Welcome to Poplar - Year 6!
"Where the Poppies now Grow" - A week of Remembrance
After reading the poem, “In Flanders Fields” Year 6 wrote their own versions. They then researched the lives of soldiers and the letters they wrote home as well as the letters the soldiers received; they wrote their own in a similar style.
Harvest Workshops at St Mary's Hertingfordbury
Year 6 walked to church to take part in the Harvest Workshops. There were 5 stations each of which focused on aspects of God's goodness to us which we can harvest in different ways; from the sea, the fields, our gardens. Each station had lots of resources which helped the children to realise what bounty God has given to us which we use each day; for example wheat in bread, pasta,cakes and, vegetables and clay, which can be made in to different pots, from the land.
Creation and Science - Conflicting or Complementary
In RE we have been studying the story of Creation in the first chapter of the book of Genesis. The artwork captures the images in the children's minds of the stages of Creation that are depicted.
This week we have enjoyed a challenging discussion about the science behind the Big Bang Theory and the development of living things in evolution.
We have been studying 'The Savage' written by David Almond and illustrated by Dave McKean. Today we wrote our own descriptions of him using Anthony Horowitz's description of Matt Freeman as our inspiration.
He was crouched on the remains of a dilapidated chapel, long, muscular arms draped over his knees, unmoving. Ravens whirled overhead in the dusky sky, shrieking, and even then he did not flinch. The Savage's trousers hung off his skeletal frame in bags, and his torso - scratched and scarred from years of living in the wilderness - was bare. Behind him, a rat struggled out from its burrow before scampering rapidly away into the gloom. Then, it began to rain. Icy droplets streaked down his back, and through his matted hair, which had been left to run wild. Foreboding storm clouds grumbled and rolled across the moon, causing shadows to stretch across his definite jaw.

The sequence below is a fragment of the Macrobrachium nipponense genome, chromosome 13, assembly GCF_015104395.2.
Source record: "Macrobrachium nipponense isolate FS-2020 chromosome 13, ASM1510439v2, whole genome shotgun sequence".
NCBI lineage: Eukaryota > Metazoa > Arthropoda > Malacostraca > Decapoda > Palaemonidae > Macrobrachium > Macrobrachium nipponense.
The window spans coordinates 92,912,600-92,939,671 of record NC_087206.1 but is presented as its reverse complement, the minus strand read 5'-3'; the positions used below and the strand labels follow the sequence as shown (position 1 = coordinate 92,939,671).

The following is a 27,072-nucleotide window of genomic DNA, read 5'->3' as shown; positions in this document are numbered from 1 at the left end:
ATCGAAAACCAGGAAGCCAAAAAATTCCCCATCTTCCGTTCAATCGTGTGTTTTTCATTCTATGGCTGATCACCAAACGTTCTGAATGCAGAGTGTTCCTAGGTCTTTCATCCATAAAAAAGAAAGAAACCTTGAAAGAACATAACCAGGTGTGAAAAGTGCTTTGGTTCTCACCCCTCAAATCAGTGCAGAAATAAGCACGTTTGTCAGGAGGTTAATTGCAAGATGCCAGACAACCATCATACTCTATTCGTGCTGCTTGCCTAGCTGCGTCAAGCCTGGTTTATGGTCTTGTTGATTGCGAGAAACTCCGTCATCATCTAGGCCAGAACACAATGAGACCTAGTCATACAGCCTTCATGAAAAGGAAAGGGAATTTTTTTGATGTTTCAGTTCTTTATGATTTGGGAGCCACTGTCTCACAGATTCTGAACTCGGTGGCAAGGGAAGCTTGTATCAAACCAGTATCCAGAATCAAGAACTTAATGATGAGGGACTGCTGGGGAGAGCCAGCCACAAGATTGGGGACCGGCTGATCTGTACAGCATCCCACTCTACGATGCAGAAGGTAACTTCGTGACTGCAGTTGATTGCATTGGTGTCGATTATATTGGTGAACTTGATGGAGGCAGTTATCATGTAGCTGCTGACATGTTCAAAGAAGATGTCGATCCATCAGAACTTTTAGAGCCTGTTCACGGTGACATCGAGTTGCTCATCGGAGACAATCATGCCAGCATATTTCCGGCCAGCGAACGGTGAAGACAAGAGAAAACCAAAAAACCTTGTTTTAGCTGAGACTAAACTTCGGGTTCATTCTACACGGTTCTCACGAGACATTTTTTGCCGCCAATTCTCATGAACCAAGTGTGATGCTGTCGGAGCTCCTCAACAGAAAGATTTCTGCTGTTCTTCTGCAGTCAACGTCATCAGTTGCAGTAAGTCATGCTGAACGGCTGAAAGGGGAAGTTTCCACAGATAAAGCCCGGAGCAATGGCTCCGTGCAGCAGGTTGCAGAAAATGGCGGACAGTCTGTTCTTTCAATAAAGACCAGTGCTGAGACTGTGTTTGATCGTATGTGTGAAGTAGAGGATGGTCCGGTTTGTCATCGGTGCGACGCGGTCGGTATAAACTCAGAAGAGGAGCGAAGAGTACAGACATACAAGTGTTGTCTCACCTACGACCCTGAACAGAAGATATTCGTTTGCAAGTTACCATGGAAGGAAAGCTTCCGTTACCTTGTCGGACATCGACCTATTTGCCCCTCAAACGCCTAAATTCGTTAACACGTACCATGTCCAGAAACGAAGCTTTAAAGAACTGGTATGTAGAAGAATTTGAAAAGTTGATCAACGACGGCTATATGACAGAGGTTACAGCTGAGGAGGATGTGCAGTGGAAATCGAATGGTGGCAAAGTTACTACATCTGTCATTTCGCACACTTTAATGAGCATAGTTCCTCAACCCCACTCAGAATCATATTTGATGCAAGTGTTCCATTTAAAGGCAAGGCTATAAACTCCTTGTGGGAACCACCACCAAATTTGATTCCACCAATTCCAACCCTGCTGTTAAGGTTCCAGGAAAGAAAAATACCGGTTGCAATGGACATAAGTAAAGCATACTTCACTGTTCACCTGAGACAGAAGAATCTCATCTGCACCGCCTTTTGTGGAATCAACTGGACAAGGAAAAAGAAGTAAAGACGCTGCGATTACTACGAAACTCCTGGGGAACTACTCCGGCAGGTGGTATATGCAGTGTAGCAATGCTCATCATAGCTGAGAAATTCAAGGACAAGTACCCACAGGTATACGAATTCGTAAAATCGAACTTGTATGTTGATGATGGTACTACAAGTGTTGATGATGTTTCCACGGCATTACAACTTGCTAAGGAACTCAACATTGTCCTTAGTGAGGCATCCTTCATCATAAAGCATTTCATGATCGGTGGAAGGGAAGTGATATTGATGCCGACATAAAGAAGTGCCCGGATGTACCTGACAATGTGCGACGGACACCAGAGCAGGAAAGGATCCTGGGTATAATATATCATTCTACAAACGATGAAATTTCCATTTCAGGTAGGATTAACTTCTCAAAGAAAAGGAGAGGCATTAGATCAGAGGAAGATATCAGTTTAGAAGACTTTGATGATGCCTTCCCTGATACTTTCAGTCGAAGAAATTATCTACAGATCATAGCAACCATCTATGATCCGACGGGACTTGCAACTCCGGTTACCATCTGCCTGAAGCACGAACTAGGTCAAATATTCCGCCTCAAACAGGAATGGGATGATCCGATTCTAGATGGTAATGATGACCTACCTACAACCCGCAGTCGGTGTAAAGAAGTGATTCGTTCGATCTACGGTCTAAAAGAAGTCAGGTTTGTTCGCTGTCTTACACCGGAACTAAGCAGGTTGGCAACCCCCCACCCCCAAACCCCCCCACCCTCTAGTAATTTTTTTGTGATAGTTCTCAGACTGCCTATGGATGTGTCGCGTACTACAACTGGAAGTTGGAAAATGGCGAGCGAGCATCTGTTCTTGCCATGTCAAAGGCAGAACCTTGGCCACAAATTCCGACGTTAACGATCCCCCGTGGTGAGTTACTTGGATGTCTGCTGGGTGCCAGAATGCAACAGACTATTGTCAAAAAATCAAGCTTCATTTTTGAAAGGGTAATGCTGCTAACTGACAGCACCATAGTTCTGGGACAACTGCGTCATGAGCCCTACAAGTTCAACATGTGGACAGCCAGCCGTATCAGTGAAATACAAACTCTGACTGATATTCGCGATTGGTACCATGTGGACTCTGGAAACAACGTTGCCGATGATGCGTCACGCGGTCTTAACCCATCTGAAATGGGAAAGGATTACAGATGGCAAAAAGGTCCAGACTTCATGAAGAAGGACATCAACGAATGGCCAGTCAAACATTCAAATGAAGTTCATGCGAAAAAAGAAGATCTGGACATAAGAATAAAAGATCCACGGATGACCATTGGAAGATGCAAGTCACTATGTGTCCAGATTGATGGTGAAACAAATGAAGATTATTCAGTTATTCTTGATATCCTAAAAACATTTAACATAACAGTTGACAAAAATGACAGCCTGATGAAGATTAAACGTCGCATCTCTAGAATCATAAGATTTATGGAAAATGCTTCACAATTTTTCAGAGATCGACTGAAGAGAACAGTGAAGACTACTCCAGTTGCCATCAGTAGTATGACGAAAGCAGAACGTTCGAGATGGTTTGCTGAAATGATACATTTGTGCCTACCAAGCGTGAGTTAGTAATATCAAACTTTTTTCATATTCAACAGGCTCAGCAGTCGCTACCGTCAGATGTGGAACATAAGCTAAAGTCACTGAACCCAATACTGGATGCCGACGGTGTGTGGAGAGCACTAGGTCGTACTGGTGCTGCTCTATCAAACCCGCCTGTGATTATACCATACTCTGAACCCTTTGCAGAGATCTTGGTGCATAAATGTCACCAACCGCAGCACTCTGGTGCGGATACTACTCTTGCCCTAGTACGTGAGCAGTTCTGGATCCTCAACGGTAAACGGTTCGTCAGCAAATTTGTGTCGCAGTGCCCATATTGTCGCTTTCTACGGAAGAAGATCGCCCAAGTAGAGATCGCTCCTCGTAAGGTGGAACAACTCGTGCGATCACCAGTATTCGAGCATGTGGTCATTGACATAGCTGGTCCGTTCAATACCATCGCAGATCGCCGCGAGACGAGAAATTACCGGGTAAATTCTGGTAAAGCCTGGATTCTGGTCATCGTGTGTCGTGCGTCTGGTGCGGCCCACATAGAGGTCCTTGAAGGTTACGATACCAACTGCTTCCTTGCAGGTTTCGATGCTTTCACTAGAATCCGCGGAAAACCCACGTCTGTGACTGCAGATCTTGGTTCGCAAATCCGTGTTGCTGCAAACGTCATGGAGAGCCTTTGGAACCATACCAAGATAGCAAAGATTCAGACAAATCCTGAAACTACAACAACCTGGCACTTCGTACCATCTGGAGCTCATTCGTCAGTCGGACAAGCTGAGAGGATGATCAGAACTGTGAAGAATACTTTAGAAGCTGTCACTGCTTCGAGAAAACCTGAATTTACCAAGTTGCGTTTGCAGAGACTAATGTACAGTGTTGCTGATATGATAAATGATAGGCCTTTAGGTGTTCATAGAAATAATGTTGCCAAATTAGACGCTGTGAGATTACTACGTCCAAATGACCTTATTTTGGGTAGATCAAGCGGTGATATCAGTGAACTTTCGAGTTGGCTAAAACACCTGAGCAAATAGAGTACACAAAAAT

A footstep crunched nearby. The Savage glanced up briefly. Nobody came. Good. It was better that way.
Written by Martha
He was alone. No one else. Just him.
The sun was setting in Burgess Woods, it was still early evening but no on e was out. Savage crouched on top of a rock lost in thoughts. He had a strange sense of fashion, dog and rabbit skin for trousers, no T-shirt and bare foot. Around him was close to silent, only the odd bird whistling and the deer scampering past. His tangled, murky brown hair hiding his face from reality.
Orange, yellow and red light was stalking its way after Savage. The gentle wind, making trees rustle, cooled Savage down which made him feel calm. Even though the forest dared people to come in, no one came. Savage liked it that way.
Written by Isabella
A slight movement in the oak tree, his back ached yet still ne maintained his position. The chilling wind climbed through pieces of his damp black hair.
Gradually the noise began to build, the shouts and screams of the bushes as a peaceful ant scuttled over the roots. The communication between the birds of the forest filled the air and travelled through the valley over to him.
Still sitting, back aching, eyes staring, the deep pool of blue darkness flickered as he blinked. A sharp scream filled the air; his head slowly lifted.
Written by Charlotte
He was not known. No one alive had seen him. He occupied the stone pillar with no socks or T shirt, only a ripped pair of trousers and his dirt full hair to shield him from the weather. Scratches covered his body. His hands steadied him as he crouched.